The Arrangement Ch. 08byTara_Neale©
"I like her," Daniel smiled at the quiet, understatement that had always been his father. He nodded his head as he brushed the back of his hand across his eyes.
"Me too," he replied as he turned to look at his father. He had spent the past ten minutes standing on the old porch watching as Jill and his mother played with Bel and the babies. Jess was hiding in the barn with the horses again.
"Just like, son?" his father questioned.
Daniel sighed, the action causing his shoulders to slump under the heavy weight of his own mind. Truth was that he had thought of little else than his predicament over the past few days. The long drive had been the worst. Pressed against his wife, thigh to thigh, for hours as the girls laughed, played and occasionally fought had driven him practically mad with need. But that need could not override the cold hard facts; he loved a woman that if she knew the truth would hate him.
"It's complicated, Dad," was all he could manage to say in the end.
His father nodded. "Sometimes things seem more complicated than they are, Daniel." His faded grey eyes took in the woman that had been his love for close to half a century. "But let me tell you when the chips are down, son, loving is all that matters in this world."
Daniel ached to confide on his father, to seek advice from him just as he had so many times before, but he knew he could not. It was the reality of the code with which he lived, so many things in his life were 'classified.' From his father and mother, but even from his wife. No, this was a burden he would have to bare alone, because even if he wanted to cleanse his soul, tell her all that had happened that night. He knew that he could not. Security protocols of two nations and the lives of dozens of men prevented him.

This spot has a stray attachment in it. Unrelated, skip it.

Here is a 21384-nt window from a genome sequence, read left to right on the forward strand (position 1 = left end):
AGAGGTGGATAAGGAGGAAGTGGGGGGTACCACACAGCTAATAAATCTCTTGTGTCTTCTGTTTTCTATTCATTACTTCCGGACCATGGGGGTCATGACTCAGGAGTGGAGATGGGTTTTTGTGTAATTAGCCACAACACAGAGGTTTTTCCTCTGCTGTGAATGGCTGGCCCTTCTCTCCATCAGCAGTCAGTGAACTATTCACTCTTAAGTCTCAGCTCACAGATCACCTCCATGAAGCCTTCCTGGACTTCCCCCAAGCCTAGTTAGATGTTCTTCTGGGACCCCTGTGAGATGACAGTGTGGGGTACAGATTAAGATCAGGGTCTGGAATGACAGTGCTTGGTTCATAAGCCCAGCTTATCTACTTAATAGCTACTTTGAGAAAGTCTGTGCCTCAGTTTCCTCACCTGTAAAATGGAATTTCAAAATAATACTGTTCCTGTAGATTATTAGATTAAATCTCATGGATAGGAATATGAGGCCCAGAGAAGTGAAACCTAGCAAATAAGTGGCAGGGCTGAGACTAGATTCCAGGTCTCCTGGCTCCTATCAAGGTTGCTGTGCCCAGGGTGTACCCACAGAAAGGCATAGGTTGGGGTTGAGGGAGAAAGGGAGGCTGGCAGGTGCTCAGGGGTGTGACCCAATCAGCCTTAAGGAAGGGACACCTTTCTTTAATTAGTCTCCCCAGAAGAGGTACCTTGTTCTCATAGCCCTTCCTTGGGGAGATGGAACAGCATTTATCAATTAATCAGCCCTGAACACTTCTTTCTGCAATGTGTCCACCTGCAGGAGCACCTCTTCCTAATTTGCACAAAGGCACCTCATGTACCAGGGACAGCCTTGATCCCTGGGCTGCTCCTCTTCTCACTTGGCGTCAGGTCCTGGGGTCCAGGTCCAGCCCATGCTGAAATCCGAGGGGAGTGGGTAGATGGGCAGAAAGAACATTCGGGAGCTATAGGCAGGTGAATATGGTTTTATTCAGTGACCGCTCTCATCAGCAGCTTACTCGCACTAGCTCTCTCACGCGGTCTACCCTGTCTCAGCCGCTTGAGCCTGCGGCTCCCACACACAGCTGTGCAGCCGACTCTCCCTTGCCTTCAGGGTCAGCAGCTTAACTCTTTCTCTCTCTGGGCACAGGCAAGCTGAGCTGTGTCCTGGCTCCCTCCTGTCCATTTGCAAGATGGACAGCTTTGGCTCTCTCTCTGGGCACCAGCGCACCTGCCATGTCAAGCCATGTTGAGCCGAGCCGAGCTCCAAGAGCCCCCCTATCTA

He shook his head as she tickled Bel. The sound of laughter rang out across the dry, brown field. The farm lacked its usual lush greenness. "What about the farm, Dad?" he attempted to change the subject.
The older man nodded his head, "I've been thinking the same thing, son. I don't want this place to become a burden to your mother. Hell, she's been married to this land her whole life. Farmer's daughter marrying a farmer. No, I want her to take that cruise around the world we always said we would," Daniel saw the tears collecting in his father's eyes.
He wanted to argue, demand that the man re-start the chemo, fight the cancer just as he had five years ago when he won and went into remission. But the lank man with the yellowish tinge to his skin walked slowly, deliberately now, as if each step cost him precious energy, brought him more pain. He could see the very life draining from the man, who had once seemed such an immovable bear of strength. And he would not be selfish enough to add his own pleas to the burdens his father shouldered. He would do all he could to lighten them in the time they had left.
"You're thinking of selling?"
His father nodded. "Farming ain't much these days, but city folks, hell, even Hollywood types are buying up ranches and farms all over these parts. They want to escape the city and get back to nature, it seems."
Daniel nodded, "Any offers?"
"A couple. Thing is I don't want to wait and make your Mama face that choice alone," he placed his hand on Daniel's shoulder. "But I also don't want to sell this place out from under you, son. It's yours if you want it. It always has been. It's just that I don't think farming and the land ever really ran in your blood, boy. Not much excitement round these parts."
Daniel watched his mother as she talked quietly with Jill. The two women had bonded instantly, as his wife said, shared secrets to which he was not privy. But this was no secret. His father was right, he had never felt the connection to this land that his parents and grandparents had. He was a soldier, not a farmer.